We strolled through the ancient cobbled streets of Gamla Stan where the city was first founded, nearly missed the smallest statute in Stockholm and squeezed down the narrow alleyway of Marten Trotzigs. Gamla Stan is one of the world’s best-preserved medieval city centres and houses amongst other buildings Stockholm’s Cathedral, the Royal Palace and don’t forget to catch the daily Changing of the Guards when you visit.
Parliament House, Stockholm gives free guided tours in English and Swedish from Monday to Friday at different times. Check the board outside and remember to be there 20 minutes before the designated time, only a small number can join the tour at any one time. It wasn’t high on my priority list of things to see in Stockholm but it turned out to be one of the highlights. Our guide had a passion, as a child her ambition was to be the first woman Prime Minister of Sweden, but soon realised after spending time with her Mother who was working in Parliament that her leisure time would be non-existent. She told us the history of the Parliament, the work of the Parliament, the different parties and duties of the parties and their members and what is happening today. It is a grand old building and one with spectacular views.
Since May 2013 the Abba Museum has been drawing crowds to its interactive exhibitions. Are you an Abba fan?
You can sing and dance to their music and even record and download all the fun you’re having using the personal ID number on your ticket which you can purchase in advance here.
Castles and Manor Houses in the Sormland Region
This amazing region, is just 45 minutes from Stockholm by train and yet you feel you are in another world.
A land of manor houses, castles, idyllic nature, small historical towns and excellent cuisine.
Nyköping is the capital of the region and lies 100km from Stockholm.
Read more here.
A land of Gastronomic Delights
Let us enjoy Fika.
‘Take time out morning or afternoon, with family, friends, work colleagues or even by yourself and mull about life in general whilst enjoying a cup of coffee or tea and a pastry (or two)’ Fika is civilised and it is the way of life for Swedes. One that we will certainly copy and enjoy with fond memories.
How about some ‘korvmoj’ before dinner
Sweden’s answer to fast food and we are great fans.
Freshest ingredients from the land and the ocean
Close to Nature
Visit Stockholm without visiting the archipelago would be like visiting Paris and not seeing the Eiffel Tower. Stockholm is located on the shores of Lake Malaren. There is no excuse, over 24,000 islands to choose from and some within 20 minutes of the city. Take time to hike, enjoy the nature, eat the local cuisine, stay overnight on some of the islands, sail by ferry around the others and enjoy the towns and villages along the way.
We stayed on Nasslingen Island – check out our story.
We also spent a few hours in Stendorren Nature Reserve where we walked over suspension bridges to arrive at small wooded islands where you could swim off the rocks (if you can brave the cold waters of the archipelago) or just watch the sail boats off in the distance.
We would recommend spending a few hours at the Oster Malma Wildlife Park to see moose, deer and fallow in their natural environment.
The Swedish People
From the moment of our arrival into Stockholm, we noticed a difference in Swedish people. They were softly spoken, calm, humble and egalitarian in nature. We learnt a new Swedish word “lagom” meaning everything in moderation, work hard play hard is not in their vocabulary – it is more like work just enough and go out and play just enough.
Their family is very important. Children are raised to be equal in the family, there are no favourites. Traditional festivities are important for families to get together and celebrate e.g. celebration of the arrival of spring and summer. Companies expect both parents to share the parental leave on the birth of their children, they have 390 days of paid leave up until the child’s 8th birthday that can be spread out anyway they want. If Sweden can do this, why can’t other countries?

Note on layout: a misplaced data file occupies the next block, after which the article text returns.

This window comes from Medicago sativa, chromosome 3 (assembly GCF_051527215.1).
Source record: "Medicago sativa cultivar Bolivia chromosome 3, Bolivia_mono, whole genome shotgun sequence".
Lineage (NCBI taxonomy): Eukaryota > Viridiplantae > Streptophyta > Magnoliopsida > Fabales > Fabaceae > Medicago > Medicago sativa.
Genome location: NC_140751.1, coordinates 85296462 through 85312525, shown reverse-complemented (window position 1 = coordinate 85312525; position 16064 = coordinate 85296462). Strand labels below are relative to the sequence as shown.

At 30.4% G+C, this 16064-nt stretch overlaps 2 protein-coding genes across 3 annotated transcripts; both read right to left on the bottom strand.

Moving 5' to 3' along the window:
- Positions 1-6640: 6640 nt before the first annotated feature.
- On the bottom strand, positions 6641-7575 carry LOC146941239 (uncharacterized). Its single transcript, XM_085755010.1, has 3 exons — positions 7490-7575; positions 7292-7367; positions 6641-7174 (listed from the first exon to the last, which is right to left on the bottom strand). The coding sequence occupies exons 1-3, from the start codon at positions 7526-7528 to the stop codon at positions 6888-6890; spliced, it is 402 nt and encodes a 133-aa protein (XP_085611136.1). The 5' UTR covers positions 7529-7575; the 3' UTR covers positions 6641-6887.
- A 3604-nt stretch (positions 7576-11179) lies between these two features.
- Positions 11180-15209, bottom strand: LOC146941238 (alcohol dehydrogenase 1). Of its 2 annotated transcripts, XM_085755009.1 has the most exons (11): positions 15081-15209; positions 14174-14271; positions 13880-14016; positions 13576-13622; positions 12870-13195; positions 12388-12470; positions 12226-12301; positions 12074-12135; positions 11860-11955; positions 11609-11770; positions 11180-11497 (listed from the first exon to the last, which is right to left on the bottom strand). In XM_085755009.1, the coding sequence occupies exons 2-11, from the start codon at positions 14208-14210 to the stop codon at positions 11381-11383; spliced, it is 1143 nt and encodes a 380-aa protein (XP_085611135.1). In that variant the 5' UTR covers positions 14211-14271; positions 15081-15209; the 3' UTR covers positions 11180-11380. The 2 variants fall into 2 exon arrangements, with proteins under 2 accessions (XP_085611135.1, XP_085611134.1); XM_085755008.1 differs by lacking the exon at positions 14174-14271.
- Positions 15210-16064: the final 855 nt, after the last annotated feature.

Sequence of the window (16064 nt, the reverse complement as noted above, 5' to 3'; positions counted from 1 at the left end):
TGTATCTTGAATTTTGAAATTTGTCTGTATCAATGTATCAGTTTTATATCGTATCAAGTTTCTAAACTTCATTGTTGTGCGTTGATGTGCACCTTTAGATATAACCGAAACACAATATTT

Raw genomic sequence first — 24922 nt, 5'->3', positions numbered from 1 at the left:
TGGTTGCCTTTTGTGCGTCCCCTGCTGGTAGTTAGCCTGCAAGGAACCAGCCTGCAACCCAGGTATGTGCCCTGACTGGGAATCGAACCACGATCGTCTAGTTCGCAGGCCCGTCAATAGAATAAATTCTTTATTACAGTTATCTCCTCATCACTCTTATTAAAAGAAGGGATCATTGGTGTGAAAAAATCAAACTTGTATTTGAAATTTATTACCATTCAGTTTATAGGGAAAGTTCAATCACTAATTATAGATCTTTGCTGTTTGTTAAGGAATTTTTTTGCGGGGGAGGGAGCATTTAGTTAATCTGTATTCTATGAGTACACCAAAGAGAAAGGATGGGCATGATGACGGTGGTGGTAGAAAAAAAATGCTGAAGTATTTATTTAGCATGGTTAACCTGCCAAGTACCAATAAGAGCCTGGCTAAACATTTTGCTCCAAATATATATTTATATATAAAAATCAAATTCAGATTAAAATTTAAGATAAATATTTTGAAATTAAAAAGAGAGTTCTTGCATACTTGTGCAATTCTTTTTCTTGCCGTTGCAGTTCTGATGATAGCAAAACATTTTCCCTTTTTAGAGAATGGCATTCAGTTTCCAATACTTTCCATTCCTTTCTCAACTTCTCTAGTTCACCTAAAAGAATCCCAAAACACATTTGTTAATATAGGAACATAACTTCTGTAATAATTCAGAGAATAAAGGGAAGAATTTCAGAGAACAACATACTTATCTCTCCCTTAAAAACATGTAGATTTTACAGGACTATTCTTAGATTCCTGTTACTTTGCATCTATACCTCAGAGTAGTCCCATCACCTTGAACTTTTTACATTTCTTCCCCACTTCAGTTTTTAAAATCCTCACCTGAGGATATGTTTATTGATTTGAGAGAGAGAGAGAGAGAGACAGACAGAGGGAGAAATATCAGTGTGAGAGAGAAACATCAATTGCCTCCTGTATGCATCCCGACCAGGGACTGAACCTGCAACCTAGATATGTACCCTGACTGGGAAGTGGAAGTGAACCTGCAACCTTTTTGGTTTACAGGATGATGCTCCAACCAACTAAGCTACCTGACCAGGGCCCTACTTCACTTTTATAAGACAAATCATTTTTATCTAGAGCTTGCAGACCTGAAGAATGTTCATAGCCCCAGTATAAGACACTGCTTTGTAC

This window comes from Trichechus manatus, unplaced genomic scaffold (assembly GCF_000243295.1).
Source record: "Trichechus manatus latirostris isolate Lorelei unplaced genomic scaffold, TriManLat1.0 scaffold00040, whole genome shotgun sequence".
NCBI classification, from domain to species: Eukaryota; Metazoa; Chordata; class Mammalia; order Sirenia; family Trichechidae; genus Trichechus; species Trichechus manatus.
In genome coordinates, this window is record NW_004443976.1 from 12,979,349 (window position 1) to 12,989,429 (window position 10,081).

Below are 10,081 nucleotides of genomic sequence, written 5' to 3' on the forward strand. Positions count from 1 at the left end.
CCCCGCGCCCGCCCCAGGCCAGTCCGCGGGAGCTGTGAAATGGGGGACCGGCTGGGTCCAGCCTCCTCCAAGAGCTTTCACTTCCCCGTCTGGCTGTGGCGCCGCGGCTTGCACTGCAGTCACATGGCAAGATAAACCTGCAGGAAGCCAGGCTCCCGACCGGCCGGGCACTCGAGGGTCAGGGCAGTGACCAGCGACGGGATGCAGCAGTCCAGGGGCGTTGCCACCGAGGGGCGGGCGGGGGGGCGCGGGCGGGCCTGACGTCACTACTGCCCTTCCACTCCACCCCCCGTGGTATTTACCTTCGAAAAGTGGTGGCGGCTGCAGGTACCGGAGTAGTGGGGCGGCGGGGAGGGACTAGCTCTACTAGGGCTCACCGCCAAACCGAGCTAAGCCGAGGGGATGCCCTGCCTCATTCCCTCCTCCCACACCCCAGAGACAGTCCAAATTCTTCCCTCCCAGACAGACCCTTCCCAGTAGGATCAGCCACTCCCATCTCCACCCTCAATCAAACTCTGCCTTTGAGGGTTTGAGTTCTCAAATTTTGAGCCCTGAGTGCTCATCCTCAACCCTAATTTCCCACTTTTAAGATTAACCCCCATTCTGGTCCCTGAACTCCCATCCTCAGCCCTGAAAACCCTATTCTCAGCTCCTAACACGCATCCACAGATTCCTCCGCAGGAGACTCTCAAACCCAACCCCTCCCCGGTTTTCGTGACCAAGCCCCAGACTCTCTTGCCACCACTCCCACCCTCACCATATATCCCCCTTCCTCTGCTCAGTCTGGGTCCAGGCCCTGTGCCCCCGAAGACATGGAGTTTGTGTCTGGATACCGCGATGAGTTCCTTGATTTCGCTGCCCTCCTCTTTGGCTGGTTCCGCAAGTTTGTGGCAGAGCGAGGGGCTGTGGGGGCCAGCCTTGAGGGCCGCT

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Travelling Around Stockholm
Public transport is easy in Stockholm, the metro is clean and safe and the buses and trams are convenient and have regular schedules for a great way to move around and see the city.
From arrival at Arlanda, Stockholm Airport the Flygbussarna bus whisks you into the city terminal in 45 minutes every ten minutes. At the luggage collection in the arrivals terminal you will find two automated ticket machines, or you can download their app and book online. Just scan the barcode as you board the bus – how simple and quick is that. Our thanks to Flygbussarna for providing our transport to and from the city terminal. It was a smooth and effortless journey both ways, even catching the first bus to the airport of the morning at 4.00am.
To travel by ferry throughout the archipelago is just as easy as catching a train around Stockholm. For more information click here.
When you travel by train throughout Sweden you are viewing stunning landscapes, islands, lakes, villages as you are whisked away to your next destination. For more details click here.
For discounts to museums, attractions and restaurants and the Hop On Hop Off Bus it is worth using the Stockholm Pass. For more details click here.
And…. for a bit of quirkiness?
It looks like an ordinary statute of the Swedish Actress Margret Krook who died in 2001, doesn’t it? The difference is that due to the heating coils inside the bronze statute it stays at a constant temperature of 37 degrees year round, if you are visiting in winter you now know of a place to warm your hands, but you may just have to queue.
Stockholm has a range of accommodation to suit all budgets.
One of the best hotels in Stockholm is the 5 star luxury Grand Hotel complete with their Nordic Spa and Fitness centre.
We stayed in the newly opened Generator Hostel. A funky, very comfortable and welcoming place to stay in the centre of Stockholm. The Generator Hostel is more like a boutique hotel than a hostel. Not only do they have a bar, but also a coffee bar and restaurant.
Check it out here.
For more accommodation options:
Thanks for stopping by and welcome to To Travel Too – Australia’s top Baby Boomer lifestyle and travel blog, with an international worldwide audience in mind, run by the married couple, freelance writers and full-time travellers Jane and Duncan Dempster-Smith. Come with us as we explore the world. Our two mantras that we live by are ‘chase time not money’ and ‘age is no barrier when it comes to travel’.